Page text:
WASHINGTON state is at a crossroads. The people’s selection of their next governor will set a direction toward prosperity and quality of life or constant crisis and decline. Washington will follow California — or set its own course.
The voters’ choice is clear.
It’s an important election. But California is in trouble largely because the initiative process made it near impossible to raise taxes. They’re the logical conclusion of the tax policies The Seattle Times supports. Also, seriously, what? California? Why are we talking about California? Also, too I know technically there are more than the two people, but why endorse at all now? It’s going to be Inslee and McKenna making it through to the general.
Rob McKenna, the Republican, is our state’s twice-elected attorney general. He grew up here; he went to high school and college here, and was elected student body president at the University of Washington. He knows our education system, what is good about it and what isn’t. He has spent his entire career in local and state government, having to work with Democrats as well as Republicans, and knows it inside and out.
First, what does “it” refer to in the last sentence? I think Rob McKenna’s entire career. That’s the only single noun that makes sense. If they meant “local and state government” wouldn’t The Seattle Times have said “them”? I think they’re saying we should vote for Rob McKenna because he knows Rob McKenna’s career.* Second, most of that litany is true of Jay Inslee. We should vote for someone who sent his kids to school here and grew up here as opposed to Inslee doesn’t make a lot of sense.
For the past seven years he has held the second-highest management position in the state.
Come on! The AG’s office is a perfectly reasonable stepping stone to governor. But read that sentence and tell me it doesn’t sound like resume padding. Seriously, how do you define a management position? I’d think people in the governor’s office would qualify. If it’s by order of succession, it’s a silly way to leapfrog over Lieutenant Governor. If it’s not by order of succession, there’s no reason to put it ahead of any other elected executive position. Is the AG’s office an inherently more managerish position than Treasurer or Commissioner of Public Instruction? None of the reasoning is explained as this is the rest of the paragraph:
He has a deep understanding of state issues. Ask him what should be done about state employee pension plans, environmental review of proposed coal ports, on and on, and he has a practical, detailed answer.
A practical, detailed, shit answer where the math doesn’t work.
Jay Inslee, the Democrat, is also a local product but chose a much different career. He went to Washington, D.C. For the past 13 years he has been a congressman, which is not a management position. He has the right positions on reforming the financial system, limiting the consolidation of media companies and opposing the pointless wars in Iraq and Afghanistan. He has a stronger vision about fighting global warming than McKenna does.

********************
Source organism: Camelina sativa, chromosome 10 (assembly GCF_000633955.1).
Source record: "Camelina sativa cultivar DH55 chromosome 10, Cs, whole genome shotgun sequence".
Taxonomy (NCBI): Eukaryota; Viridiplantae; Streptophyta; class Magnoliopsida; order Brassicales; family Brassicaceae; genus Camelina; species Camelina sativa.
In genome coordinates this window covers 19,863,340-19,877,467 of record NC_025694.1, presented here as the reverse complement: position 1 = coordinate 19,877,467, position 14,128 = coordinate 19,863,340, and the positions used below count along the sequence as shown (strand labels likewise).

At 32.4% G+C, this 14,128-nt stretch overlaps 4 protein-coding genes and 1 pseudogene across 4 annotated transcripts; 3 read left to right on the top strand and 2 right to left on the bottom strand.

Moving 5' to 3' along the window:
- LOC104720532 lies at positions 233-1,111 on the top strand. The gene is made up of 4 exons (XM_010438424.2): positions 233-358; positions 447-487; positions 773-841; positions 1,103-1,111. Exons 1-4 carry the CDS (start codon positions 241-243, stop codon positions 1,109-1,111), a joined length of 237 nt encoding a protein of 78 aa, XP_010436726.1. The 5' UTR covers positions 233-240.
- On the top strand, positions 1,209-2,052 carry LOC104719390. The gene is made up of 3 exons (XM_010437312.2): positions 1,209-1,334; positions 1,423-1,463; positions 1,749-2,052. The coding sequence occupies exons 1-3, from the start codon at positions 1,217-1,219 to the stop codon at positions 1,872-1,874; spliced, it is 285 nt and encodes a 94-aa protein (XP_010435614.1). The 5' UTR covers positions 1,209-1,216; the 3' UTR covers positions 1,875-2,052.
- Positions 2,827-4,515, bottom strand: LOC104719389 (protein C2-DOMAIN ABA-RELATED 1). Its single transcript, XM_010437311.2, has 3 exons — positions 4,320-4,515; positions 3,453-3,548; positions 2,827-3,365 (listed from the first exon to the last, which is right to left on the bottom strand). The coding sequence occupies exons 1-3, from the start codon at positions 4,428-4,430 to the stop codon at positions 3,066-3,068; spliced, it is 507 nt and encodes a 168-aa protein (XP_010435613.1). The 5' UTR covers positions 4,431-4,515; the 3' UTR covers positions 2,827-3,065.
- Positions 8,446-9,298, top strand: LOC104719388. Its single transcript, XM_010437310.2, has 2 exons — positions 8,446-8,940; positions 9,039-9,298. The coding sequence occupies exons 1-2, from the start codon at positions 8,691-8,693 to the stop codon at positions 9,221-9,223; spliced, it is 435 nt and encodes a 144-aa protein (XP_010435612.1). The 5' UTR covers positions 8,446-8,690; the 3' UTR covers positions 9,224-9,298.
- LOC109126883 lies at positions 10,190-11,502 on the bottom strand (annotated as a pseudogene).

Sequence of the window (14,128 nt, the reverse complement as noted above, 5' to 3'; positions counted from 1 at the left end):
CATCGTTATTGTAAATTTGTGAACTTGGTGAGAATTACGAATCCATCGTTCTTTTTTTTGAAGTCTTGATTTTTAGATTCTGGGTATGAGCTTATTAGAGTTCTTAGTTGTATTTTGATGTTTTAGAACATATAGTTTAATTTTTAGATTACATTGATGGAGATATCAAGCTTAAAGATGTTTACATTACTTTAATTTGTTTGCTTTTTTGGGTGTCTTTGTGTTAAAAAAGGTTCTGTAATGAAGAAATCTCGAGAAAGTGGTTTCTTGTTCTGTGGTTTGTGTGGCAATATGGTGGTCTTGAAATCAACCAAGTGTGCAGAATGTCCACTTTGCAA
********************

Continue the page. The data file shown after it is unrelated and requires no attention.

Do you know of anyone in the delegation who doesn’t come back to this state just about every weekend? Who hasn’t met with countless constituents? Who hasn’t held town halls and the like? There’s more of this for a while and then.
State government’s overriding problem is not having enough money for all the things it is trying to do. The current administration has responded by cutting too much where it was politically easiest, in higher education, and too little where it was immediately painful, in employee head count and contracts with state employee unions. But this is short-term thinking. It sacrifices the future to the present. It is a strategy for Washington to slide back to the level of Mississippi.
Mississippi’s problem is that their unions are too strong? The fuck? Seriously, if you’re going to reference other states as cautionary tales, you have to know goddamn something about their problems.
The way out is education, and McKenna and Inslee both say they want to invest in it. They are right; Washington needs a world-class education system, including prekindergarten and higher education, so that the next generation can have the best possible chances in life. The question for voters is who can deliver.
They are both wrong, actually. I mean not that we need to invest in education, but that they don’t offer a way to do it. Inslee is better, but neither of them are going to raise the revenue necessary to solve these problems.
Part of the answer in the public schools is reform, including allowing more innovation. Note that McKenna supports charter schools and Inslee does not.
Neither have Washington voters whenever they’re given the chance. Charter schools could theoretically work, but in the real world they’ve failed. In the real world they’re just another way to corporate up our schools. Anyway, having asked for something that voters have regularly rejected, please demand we don’t do something the voters have regularly rejected:
Part of the answer is providing more money. Some suggest a state income tax is the answer, but that would remove one of the state’s competitive advantages, and scare away investment in technology companies. In any case, Washington’s voters have said no to an income tax.
You know what, there’s more, but I don’t have the strength.
* And yes, I’m perfectly aware that a round of Carl-makes-fun-of-your-pronoun-choice almost inevitably means there’s something worse from me in the same post. I don’t care.